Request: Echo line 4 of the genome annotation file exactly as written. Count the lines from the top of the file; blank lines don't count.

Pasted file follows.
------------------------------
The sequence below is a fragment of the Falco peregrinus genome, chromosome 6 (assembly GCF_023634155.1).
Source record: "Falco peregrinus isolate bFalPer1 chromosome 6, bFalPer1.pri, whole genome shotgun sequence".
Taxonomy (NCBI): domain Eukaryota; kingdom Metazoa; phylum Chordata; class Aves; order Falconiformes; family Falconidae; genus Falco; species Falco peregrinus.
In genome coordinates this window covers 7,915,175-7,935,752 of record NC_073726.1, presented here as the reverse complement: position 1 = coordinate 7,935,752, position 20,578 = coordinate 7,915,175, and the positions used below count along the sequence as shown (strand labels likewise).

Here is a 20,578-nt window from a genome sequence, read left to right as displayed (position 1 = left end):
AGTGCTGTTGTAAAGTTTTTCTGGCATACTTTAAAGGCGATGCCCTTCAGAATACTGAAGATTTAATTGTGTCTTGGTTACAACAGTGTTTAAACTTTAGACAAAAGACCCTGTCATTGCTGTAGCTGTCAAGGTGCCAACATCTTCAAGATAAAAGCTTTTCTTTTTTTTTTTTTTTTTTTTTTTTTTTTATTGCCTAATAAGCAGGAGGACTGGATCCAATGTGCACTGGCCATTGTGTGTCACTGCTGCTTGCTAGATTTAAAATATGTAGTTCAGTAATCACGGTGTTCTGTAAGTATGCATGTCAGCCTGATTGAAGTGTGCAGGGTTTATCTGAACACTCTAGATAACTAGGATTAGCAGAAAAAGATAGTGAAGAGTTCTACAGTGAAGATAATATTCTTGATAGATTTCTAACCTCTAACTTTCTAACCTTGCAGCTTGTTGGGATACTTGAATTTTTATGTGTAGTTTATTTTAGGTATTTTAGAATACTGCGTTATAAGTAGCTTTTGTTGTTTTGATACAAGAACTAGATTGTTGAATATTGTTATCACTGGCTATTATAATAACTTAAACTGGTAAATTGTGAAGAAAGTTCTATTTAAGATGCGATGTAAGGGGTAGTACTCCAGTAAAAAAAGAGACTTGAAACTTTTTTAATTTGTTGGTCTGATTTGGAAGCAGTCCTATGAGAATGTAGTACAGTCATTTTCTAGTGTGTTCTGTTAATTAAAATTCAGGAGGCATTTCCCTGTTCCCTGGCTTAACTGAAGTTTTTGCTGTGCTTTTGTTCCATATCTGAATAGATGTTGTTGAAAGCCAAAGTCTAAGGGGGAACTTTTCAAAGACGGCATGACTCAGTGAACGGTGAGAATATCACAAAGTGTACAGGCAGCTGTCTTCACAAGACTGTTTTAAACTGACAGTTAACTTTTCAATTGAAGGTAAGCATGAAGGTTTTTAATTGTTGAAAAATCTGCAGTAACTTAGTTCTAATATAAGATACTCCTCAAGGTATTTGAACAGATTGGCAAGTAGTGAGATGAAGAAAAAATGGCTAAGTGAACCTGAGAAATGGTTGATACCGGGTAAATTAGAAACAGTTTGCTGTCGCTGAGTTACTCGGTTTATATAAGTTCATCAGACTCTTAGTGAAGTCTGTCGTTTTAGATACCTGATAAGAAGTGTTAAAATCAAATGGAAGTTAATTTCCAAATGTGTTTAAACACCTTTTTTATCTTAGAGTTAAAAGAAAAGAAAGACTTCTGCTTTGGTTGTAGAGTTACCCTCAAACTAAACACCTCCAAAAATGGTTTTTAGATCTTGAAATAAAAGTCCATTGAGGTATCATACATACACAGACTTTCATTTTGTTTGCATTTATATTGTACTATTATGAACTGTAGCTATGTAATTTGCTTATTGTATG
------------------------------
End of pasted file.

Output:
In genome coordinates this window covers 7,915,175-7,935,752 of record NC_073726.1, presented here as the reverse complement: position 1 = coordinate 7,935,752, position 20,578 = coordinate 7,915,175, and the positions used below count along the sequence as shown (strand labels likewise).